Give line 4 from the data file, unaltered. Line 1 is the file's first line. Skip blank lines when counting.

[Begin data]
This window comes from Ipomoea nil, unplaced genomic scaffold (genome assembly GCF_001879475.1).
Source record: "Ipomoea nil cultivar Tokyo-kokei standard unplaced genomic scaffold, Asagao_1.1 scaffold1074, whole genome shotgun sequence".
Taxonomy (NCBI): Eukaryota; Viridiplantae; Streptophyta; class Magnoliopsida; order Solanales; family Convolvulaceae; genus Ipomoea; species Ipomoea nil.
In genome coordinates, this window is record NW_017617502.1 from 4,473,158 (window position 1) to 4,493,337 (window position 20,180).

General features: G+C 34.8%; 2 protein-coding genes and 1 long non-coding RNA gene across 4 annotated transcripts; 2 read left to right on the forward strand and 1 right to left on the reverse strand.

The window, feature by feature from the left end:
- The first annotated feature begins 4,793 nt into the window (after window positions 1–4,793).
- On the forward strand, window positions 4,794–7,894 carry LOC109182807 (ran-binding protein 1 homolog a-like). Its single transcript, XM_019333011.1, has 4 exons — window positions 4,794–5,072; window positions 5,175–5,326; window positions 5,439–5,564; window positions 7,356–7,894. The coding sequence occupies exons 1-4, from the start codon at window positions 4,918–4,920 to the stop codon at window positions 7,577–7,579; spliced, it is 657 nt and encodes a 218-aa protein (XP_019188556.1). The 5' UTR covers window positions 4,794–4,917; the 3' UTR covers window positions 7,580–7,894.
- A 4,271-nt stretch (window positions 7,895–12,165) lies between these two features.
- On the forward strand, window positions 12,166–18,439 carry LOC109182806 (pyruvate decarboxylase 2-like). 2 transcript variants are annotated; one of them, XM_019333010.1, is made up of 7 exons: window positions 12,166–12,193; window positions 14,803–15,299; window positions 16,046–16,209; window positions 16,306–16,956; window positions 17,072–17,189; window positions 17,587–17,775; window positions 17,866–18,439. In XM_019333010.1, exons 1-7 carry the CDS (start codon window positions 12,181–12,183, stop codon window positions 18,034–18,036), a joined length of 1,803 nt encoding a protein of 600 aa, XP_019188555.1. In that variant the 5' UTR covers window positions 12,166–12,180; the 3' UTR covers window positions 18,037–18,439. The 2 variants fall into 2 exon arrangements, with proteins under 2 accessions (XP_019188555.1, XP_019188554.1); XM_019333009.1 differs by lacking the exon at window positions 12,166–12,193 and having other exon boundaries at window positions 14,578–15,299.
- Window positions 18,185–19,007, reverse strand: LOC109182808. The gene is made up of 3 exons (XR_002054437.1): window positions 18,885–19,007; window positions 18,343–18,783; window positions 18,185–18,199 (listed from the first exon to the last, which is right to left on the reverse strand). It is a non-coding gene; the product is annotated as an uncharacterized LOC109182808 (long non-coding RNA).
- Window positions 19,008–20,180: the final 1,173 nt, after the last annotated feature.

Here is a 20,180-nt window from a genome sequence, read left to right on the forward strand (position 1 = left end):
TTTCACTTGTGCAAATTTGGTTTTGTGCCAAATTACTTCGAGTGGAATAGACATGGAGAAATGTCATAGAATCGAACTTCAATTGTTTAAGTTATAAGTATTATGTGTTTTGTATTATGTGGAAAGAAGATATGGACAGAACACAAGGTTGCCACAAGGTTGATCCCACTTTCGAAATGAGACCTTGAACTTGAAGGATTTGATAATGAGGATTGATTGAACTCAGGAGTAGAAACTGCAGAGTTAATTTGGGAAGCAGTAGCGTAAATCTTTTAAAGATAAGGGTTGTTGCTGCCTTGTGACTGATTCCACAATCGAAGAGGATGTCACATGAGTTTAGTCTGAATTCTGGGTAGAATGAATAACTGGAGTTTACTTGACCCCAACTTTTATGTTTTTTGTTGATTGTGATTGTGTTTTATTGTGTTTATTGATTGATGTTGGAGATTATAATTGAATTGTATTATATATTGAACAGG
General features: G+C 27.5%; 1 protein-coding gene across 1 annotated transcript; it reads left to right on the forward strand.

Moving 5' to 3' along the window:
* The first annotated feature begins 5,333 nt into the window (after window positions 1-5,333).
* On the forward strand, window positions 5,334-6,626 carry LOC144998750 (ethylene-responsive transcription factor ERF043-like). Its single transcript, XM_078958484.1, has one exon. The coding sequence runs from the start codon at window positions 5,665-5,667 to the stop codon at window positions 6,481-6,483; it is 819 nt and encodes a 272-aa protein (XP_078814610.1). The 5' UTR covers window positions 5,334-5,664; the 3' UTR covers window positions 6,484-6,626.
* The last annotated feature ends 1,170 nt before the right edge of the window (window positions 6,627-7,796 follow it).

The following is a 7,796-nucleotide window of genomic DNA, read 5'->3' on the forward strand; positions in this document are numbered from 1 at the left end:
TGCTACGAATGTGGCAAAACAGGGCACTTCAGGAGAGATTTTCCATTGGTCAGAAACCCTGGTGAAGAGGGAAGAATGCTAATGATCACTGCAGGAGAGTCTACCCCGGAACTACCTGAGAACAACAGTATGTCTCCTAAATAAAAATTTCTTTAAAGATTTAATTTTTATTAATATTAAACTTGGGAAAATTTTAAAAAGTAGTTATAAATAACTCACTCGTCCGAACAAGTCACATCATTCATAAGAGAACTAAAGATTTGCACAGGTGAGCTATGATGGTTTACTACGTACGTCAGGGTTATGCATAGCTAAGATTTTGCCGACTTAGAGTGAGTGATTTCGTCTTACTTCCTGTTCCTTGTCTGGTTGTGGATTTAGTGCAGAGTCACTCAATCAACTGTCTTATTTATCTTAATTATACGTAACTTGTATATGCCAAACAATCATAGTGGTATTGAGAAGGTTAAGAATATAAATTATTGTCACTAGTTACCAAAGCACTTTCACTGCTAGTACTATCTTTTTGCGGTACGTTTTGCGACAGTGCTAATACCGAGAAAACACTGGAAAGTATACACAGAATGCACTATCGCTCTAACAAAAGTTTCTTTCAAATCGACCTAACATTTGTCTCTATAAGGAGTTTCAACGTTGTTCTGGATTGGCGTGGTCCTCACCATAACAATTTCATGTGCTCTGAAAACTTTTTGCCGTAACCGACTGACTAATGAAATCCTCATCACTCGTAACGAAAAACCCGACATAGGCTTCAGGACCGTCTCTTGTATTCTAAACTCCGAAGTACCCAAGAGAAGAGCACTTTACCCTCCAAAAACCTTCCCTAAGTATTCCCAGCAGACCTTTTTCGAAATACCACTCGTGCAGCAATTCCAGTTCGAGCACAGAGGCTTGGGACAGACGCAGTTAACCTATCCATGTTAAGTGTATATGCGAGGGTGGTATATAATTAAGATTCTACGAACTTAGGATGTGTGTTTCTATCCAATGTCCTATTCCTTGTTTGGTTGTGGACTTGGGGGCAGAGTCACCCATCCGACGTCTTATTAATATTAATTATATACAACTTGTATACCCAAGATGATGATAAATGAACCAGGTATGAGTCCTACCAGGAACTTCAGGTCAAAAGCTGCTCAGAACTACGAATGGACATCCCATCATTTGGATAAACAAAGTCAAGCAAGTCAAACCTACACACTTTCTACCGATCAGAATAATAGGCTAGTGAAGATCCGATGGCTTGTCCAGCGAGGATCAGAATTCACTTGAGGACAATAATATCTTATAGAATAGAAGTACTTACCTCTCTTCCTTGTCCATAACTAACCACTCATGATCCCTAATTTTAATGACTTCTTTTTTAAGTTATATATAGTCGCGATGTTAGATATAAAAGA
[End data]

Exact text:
In genome coordinates, this window is record NW_017617502.1 from 4,473,158 (window position 1) to 4,493,337 (window position 20,180).